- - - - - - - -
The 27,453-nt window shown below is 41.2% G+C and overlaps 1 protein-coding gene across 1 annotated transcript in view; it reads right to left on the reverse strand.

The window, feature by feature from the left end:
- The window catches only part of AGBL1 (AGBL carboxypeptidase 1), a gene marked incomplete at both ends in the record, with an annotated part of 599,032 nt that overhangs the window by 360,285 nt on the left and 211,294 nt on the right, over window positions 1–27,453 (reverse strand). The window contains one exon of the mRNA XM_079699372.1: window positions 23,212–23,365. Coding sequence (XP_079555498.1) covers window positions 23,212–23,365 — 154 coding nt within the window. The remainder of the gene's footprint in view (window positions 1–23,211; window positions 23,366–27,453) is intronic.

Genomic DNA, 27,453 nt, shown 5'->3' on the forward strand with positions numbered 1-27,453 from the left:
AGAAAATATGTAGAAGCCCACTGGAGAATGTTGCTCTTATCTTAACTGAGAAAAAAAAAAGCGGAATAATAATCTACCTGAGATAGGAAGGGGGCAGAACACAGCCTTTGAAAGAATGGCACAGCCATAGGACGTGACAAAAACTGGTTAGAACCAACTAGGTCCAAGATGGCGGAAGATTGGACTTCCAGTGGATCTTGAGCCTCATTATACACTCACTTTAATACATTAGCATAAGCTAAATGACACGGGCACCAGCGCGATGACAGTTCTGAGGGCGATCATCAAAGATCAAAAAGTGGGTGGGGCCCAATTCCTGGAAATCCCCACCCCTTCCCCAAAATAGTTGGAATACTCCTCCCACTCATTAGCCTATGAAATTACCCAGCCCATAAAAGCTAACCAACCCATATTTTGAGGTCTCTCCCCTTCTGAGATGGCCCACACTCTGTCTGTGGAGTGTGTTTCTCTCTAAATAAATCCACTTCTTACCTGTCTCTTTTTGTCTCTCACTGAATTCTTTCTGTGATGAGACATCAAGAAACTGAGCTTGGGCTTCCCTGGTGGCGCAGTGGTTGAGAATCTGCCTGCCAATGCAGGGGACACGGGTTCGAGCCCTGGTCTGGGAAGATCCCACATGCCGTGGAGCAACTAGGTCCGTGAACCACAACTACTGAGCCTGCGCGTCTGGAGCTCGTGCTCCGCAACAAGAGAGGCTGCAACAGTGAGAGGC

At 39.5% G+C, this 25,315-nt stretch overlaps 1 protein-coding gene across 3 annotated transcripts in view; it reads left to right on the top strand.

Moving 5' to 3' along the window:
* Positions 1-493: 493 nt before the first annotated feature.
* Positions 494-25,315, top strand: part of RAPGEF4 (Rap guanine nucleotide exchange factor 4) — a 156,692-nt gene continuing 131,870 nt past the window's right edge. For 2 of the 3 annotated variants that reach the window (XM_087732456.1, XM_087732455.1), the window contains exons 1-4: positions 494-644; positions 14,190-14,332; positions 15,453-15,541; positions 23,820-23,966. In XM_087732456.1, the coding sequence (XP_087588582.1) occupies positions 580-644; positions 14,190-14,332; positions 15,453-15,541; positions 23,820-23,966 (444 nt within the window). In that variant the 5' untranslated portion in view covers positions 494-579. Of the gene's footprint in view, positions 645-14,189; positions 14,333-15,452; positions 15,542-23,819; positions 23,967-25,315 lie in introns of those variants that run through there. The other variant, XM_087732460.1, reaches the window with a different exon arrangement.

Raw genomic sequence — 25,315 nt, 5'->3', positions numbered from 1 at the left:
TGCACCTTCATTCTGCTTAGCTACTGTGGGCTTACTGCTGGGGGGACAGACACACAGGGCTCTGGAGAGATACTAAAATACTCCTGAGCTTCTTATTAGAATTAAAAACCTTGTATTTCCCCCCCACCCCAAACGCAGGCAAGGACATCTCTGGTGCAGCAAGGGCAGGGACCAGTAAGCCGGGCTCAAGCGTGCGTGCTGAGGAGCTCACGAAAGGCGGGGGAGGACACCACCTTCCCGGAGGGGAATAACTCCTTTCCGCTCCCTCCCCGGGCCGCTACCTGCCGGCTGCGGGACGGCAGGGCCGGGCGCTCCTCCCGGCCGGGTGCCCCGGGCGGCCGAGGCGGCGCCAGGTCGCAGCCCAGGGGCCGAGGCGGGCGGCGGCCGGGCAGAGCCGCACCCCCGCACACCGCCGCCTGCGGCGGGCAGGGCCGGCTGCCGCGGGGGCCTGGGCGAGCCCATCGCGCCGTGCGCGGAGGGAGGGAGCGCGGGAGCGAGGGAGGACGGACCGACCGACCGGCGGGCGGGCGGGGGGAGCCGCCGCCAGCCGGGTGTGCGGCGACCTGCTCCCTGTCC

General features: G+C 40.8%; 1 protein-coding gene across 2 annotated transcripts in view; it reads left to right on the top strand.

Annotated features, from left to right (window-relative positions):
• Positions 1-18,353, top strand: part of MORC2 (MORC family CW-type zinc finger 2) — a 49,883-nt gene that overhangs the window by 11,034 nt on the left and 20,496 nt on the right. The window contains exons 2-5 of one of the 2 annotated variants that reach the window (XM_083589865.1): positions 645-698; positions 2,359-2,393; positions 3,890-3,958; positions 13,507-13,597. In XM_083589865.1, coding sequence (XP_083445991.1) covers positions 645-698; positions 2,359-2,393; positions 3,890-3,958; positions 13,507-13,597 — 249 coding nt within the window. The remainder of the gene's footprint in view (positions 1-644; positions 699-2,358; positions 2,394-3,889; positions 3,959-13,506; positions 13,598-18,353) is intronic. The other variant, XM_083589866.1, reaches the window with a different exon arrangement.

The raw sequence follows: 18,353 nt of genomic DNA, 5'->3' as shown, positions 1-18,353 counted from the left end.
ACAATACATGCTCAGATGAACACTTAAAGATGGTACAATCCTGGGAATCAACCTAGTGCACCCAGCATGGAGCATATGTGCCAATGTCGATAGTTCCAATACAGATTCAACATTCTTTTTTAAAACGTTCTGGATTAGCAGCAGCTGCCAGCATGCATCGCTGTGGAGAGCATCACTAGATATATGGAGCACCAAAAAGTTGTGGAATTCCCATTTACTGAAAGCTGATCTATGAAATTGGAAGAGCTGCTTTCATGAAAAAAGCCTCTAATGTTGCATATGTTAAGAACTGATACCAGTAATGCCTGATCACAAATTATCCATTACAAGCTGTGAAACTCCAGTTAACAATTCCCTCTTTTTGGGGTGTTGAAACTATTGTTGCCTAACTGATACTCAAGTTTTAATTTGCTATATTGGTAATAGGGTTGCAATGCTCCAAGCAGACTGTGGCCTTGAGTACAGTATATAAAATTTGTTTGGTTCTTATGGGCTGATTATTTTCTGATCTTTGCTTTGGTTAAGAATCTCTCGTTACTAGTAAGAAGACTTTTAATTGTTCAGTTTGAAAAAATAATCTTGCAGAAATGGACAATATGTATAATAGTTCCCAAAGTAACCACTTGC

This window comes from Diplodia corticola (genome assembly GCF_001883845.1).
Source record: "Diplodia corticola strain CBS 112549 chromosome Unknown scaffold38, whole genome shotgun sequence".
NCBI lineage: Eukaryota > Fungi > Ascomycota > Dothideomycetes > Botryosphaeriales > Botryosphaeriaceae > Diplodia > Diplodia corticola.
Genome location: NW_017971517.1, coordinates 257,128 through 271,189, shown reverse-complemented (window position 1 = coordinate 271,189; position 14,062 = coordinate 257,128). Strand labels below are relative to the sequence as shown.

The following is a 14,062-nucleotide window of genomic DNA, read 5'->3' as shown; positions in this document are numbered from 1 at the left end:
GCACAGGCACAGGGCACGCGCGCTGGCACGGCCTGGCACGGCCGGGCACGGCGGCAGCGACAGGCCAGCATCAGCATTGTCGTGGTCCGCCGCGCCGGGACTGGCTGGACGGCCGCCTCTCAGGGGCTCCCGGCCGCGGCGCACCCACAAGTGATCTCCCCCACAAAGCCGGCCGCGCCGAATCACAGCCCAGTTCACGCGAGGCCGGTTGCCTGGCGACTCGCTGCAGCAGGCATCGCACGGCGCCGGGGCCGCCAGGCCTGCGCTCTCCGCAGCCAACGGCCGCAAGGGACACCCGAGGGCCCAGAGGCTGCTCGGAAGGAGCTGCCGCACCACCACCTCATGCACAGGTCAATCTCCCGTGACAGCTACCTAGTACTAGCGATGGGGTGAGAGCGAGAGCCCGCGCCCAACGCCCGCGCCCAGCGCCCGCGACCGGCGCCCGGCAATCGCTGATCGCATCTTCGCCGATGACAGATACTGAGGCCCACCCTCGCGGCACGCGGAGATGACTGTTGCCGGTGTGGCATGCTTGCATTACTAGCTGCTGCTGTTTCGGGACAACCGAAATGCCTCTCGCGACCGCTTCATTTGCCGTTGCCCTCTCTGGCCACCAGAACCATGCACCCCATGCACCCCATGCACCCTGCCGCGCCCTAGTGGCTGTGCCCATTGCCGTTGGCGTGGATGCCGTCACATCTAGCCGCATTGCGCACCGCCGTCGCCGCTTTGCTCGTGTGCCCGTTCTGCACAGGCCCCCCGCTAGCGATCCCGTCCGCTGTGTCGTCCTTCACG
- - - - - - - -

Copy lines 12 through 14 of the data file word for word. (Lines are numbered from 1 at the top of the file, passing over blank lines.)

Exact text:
General features: G+C 40.8%; 1 protein-coding gene across 2 annotated transcripts in view; it reads left to right on the top strand.

Annotated features, from left to right (window-relative positions):
• Positions 1-18,353, top strand: part of MORC2 (MORC family CW-type zinc finger 2) — a 49,883-nt gene that overhangs the window by 11,034 nt on the left and 20,496 nt on the right. The window contains exons 2-5 of one of the 2 annotated variants that reach the window (XM_083589865.1): positions 645-698; positions 2,359-2,393; positions 3,890-3,958; positions 13,507-13,597. In XM_083589865.1, coding sequence (XP_083445991.1) covers positions 645-698; positions 2,359-2,393; positions 3,890-3,958; positions 13,507-13,597 — 249 coding nt within the window. The remainder of the gene's footprint in view (positions 1-644; positions 699-2,358; positions 2,394-3,889; positions 3,959-13,506; positions 13,598-18,353) is intronic. The other variant, XM_083589866.1, reaches the window with a different exon arrangement.